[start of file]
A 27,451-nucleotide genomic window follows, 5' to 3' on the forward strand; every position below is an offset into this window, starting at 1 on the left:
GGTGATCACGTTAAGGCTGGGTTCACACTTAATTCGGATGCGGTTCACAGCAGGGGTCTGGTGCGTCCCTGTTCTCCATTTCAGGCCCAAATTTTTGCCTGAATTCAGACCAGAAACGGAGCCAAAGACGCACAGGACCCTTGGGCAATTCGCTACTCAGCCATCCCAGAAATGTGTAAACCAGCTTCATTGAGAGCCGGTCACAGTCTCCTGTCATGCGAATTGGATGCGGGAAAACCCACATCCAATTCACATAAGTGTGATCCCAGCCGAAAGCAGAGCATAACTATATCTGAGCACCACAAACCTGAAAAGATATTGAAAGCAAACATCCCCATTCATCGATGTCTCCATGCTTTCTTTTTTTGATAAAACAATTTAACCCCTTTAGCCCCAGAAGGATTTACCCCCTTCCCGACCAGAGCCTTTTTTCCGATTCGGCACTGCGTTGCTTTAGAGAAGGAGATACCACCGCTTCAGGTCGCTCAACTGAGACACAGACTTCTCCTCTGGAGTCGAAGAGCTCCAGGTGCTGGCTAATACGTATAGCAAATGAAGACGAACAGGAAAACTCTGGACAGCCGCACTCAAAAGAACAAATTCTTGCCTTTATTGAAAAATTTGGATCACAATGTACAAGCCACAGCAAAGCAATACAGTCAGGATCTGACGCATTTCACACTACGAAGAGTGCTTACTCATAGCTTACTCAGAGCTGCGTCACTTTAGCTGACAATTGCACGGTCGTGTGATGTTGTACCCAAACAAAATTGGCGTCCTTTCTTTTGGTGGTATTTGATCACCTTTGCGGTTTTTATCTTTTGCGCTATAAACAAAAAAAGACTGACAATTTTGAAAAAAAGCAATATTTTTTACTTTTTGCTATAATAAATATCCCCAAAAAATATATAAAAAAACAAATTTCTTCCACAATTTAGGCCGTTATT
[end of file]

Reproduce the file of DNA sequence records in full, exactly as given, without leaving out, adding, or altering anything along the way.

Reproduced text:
A 27,451-nucleotide genomic window follows, 5' to 3' on the forward strand; every position below is an offset into this window, starting at 1 on the left:
GGTGATCACGTTAAGGCTGGGTTCACACTTAATTCGGATGCGGTTCACAGCAGGGGTCTGGTGCGTCCCTGTTCTCCATTTCAGGCCCAAATTTTTGCCTGAATTCAGACCAGAAACGGAGCCAAAGACGCACAGGACCCTTGGGCAATTCGCTACTCAGCCATCCCAGAAATGTGTAAACCAGCTTCATTGAGAGCCGGTCACAGTCTCCTGTCATGCGAATTGGATGCGGGAAAACCCACATCCAATTCACATAAGTGTGATCCCAGCCGAAAGCAGAGCATAACTATATCTGAGCACCACAAACCTGAAAAGATATTGAAAGCAAACATCCCCATTCATCGATGTCTCCATGCTTTCTTTTTTTGATAAAACAATTTAACCCCTTTAGCCCCAGAAGGATTTACCCCCTTCCCGACCAGAGCCTTTTTTCCGATTCGGCACTGCGTTGCTTTAGAGAAGGAGATACCACCGCTTCAGGTCGCTCAACTGAGACACAGACTTCTCCTCTGGAGTCGAAGAGCTCCAGGTGCTGGCTAATACGTATAGCAAATGAAGACGAACAGGAAAACTCTGGACAGCCGCACTCAAAAGAACAAATTCTTGCCTTTATTGAAAAATTTGGATCACAATGTACAAGCCACAGCAAAGCAATACAGTCAGGATCTGACGCATTTCACACTACGAAGAGTGCTTACTCATAGCTTACTCAGAGCTGCGTCACTTTAGCTGACAATTGCACGGTCGTGTGATGTTGTACCCAAACAAAATTGGCGTCCTTTCTTTTGGTGGTATTTGATCACCTTTGCGGTTTTTATCTTTTGCGCTATAAACAAAAAAAGACTGACAATTTTGAAAAAAAGCAATATTTTTTACTTTTTGCTATAATAAATATCCCCAAAAAATATATAAAAAAACAAATTTCTTCCACAATTTAGGCCGTTATT